Nineteen Eighty-Four remains one of the most influential and definitive novels of the twentieth century. Its appeal to the profound unease in the global socio-political climate of 1949 made it instantly of significance: yet its transcendence extends to the current day, in which some of its relentlessly dystopian characteristics are becoming ever more apparent.
Initially, this significance indicates something implicit to the novel as a work of art – in its ability to puncture below superficial awareness of the more sinister aspects of neoliberalist democracy, and strike directly at an unarticulated, even unconscious nausea felt by all within consumer capitalism. This, I think, is a result of the inherently metaphysical underpinnings of the novel, which challenge the Fukuyama-ist assumptions many have adopted.
Francis Fukuyama’s argued that, from a sociocultural standpoint, humanity may have reached the so called ‘end of history’, in the global spread of liberal democracy alongside free-market capitalism. This rationale has become deeply embedded within mainstream approaches to public discourse. Certainly, many assume that proposals, or even discussions of alternatives to this hegemonic structure pose an unparalleled threat to the very fabric of society itself.
At its core, the plot of Nineteen Eighty-Four follows the failure of Winston Smith’s metaphysical perspective of common-sense realism. He proposes that ‘the nature of reality is self-evident’. Here, we can first extrapolate a parallel with post-ideological sentiment throughout public discourse. Winston’s assumption of an objective reality is very much alike to the Fukuyama-ist notion that the contemporary theoretical ‘marketplace of ideas’ is free of a dominant ideological disposition.
This view is in accordance with the Lacanian notion of the Real: as the external reference of objective reality, directly related to the social and symbolic order. More specifically, Slavoj Zizek’s assertion that ‘the Real is the inexorable ‘abstract’ spectral logic of Capital which determines what goes on in social reality’ is of particular relevancy here. The post-ideological sentiment is a result of the tension arising from supposed disruptions to this reference point of the symbolic Real.
The ruling party in Nineteen Eighty-Four, Ingsoc, draw upon a metaphysical stance that shares applicable characteristics with their political ideology of Oligarchical Collectivism. Ingsoc’s ‘collective solipsism’ is repressive, dissolute, and reliant on despotic rule. For the Party, ‘Reality exists in the human mind’ – more precisely, ‘in the mind of the Party, which is collective and immortal’. In a symbolic sense, this can represent the imposition of socio-political hegemony: the dominating climate of neoliberal politics for the past half century.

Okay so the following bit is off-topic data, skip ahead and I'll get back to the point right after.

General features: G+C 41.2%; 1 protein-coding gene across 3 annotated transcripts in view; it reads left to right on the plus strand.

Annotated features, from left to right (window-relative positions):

Therefore, I claim that Orwell draws an intrinsic connection between the nature of Ingsoc’s politics, and their rejection of realist metaphysics. The totalitarian reality control policies that Ingsoc implement are symbiotically linked to collective solipsism. Their metaphysics is the mechanism by which they effectively and verifiably control reality in their politics.
Newspeak is one such policy of profound contemporary importance. Newspeak functions within the novel as the official Oceanic language, created to ‘meet the ideological needs of Ingsoc’. This immediately evokes considerations of the structural difficulties within discourse under neoliberalism. This is most outwardly apparent within public and academic discussion in the erasure of anti-capitalist approaches within the mainstream. Here I can draw upon Zizek’s ingenious summary: ‘We feel free because we lack the very language to articulate our unfreedom’. This control over theoretical apparatus perhaps evokes a more sinister influence over the mental state of the population. This deeply rooted control of language is also apparent in centrist responses: notably, the liberal left’s promotion of political correctness as an integral means of resisting systematic oppression. This form of resistance constructs a symbolic fulfilment of ideological pursuits, with questionable achievements in significantly shifting the status of the disadvantaged.
Ultimately, I think this points to an essential lure of anti-realism within the political climate today. The increasingly authoritarian brands of neoliberalist states indicates an attraction to an attempt of reality control, in which the socio-political elite perpetrate a political ideal framed as an objective reality.
Perhaps most dangerous is not merely this hegemonic exertion of control, but rather, its more unpalatable responses, in the rise of authoritarian populist movements in the past few years. The fascistic anti-intellectual basis for many of these movements implies a lack of regard to cogent metaphysics, and, as many fear, may act as a precursor to totalitarian ideals.
This is the fundamental danger of anti-realism: it not only demands absolute control, but indiscriminately assumes a doctrine’s transcendence over the structures of reality itself. Here, when ideology ignores truth, there is no chance of verifiable opposition. Nineteen Eighty-Four still provides an expertly coherent narrative that can illuminate out understanding of anti-realism in contemporary politics – and the appeal for somewhat totalitarian politics.